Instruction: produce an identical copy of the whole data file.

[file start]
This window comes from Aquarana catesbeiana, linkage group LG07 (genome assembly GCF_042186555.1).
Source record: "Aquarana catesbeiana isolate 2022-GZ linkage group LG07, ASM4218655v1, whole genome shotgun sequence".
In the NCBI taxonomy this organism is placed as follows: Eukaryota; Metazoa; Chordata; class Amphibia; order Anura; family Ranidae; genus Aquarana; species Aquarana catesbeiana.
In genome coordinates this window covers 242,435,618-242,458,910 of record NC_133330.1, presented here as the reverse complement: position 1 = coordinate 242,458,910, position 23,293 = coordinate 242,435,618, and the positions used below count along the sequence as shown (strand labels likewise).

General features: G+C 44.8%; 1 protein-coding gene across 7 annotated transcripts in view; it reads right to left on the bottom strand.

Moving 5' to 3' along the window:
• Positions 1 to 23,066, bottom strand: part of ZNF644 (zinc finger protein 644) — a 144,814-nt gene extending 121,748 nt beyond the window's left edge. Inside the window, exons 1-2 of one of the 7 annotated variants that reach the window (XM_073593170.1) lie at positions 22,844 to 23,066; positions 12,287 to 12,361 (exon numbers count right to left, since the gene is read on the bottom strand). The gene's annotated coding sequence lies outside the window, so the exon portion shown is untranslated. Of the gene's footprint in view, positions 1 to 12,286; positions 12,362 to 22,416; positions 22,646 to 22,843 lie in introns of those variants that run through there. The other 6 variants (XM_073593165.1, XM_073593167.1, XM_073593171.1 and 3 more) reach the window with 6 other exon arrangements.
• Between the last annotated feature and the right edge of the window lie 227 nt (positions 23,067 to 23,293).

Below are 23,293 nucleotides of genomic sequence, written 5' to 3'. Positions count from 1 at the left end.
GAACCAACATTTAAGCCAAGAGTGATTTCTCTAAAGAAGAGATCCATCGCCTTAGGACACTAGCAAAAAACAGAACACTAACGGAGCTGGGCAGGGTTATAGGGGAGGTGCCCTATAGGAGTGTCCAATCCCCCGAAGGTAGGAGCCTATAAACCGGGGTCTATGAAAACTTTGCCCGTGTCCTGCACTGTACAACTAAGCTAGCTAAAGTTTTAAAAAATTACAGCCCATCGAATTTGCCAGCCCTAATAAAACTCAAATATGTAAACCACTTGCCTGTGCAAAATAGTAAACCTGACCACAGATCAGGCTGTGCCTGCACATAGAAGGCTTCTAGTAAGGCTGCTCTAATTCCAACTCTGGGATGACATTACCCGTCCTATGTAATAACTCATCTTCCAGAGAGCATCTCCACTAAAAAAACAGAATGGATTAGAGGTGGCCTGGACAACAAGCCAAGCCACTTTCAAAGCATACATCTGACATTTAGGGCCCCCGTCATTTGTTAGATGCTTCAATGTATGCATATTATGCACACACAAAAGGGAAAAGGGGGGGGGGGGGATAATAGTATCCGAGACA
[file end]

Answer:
This window comes from Aquarana catesbeiana, linkage group LG07 (genome assembly GCF_042186555.1).
Source record: "Aquarana catesbeiana isolate 2022-GZ linkage group LG07, ASM4218655v1, whole genome shotgun sequence".
In the NCBI taxonomy this organism is placed as follows: Eukaryota; Metazoa; Chordata; class Amphibia; order Anura; family Ranidae; genus Aquarana; species Aquarana catesbeiana.
In genome coordinates this window covers 242,435,618-242,458,910 of record NC_133330.1, presented here as the reverse complement: position 1 = coordinate 242,458,910, position 23,293 = coordinate 242,435,618, and the positions used below count along the sequence as shown (strand labels likewise).

General features: G+C 44.8%; 1 protein-coding gene across 7 annotated transcripts in view; it reads right to left on the bottom strand.

Moving 5' to 3' along the window:
• Positions 1 to 23,066, bottom strand: part of ZNF644 (zinc finger protein 644) — a 144,814-nt gene extending 121,748 nt beyond the window's left edge. Inside the window, exons 1-2 of one of the 7 annotated variants that reach the window (XM_073593170.1) lie at positions 22,844 to 23,066; positions 12,287 to 12,361 (exon numbers count right to left, since the gene is read on the bottom strand). The gene's annotated coding sequence lies outside the window, so the exon portion shown is untranslated. Of the gene's footprint in view, positions 1 to 12,286; positions 12,362 to 22,416; positions 22,646 to 22,843 lie in introns of those variants that run through there. The other 6 variants (XM_073593165.1, XM_073593167.1, XM_073593171.1 and 3 more) reach the window with 6 other exon arrangements.
• Between the last annotated feature and the right edge of the window lie 227 nt (positions 23,067 to 23,293).

Below are 23,293 nucleotides of genomic sequence, written 5' to 3'. Positions count from 1 at the left end.
GAACCAACATTTAAGCCAAGAGTGATTTCTCTAAAGAAGAGATCCATCGCCTTAGGACACTAGCAAAAAACAGAACACTAACGGAGCTGGGCAGGGTTATAGGGGAGGTGCCCTATAGGAGTGTCCAATCCCCCGAAGGTAGGAGCCTATAAACCGGGGTCTATGAAAACTTTGCCCGTGTCCTGCACTGTACAACTAAGCTAGCTAAAGTTTTAAAAAATTACAGCCCATCGAATTTGCCAGCCCTAATAAAACTCAAATATGTAAACCACTTGCCTGTGCAAAATAGTAAACCTGACCACAGATCAGGCTGTGCCTGCACATAGAAGGCTTCTAGTAAGGCTGCTCTAATTCCAACTCTGGGATGACATTACCCGTCCTATGTAATAACTCATCTTCCAGAGAGCATCTCCACTAAAAAAACAGAATGGATTAGAGGTGGCCTGGACAACAAGCCAAGCCACTTTCAAAGCATACATCTGACATTTAGGGCCCCCGTCATTTGTTAGATGCTTCAATGTATGCATATTATGCACACACAAAAGGGAAAAGGGGGGGGGGGGGATAATAGTATCCGAGACA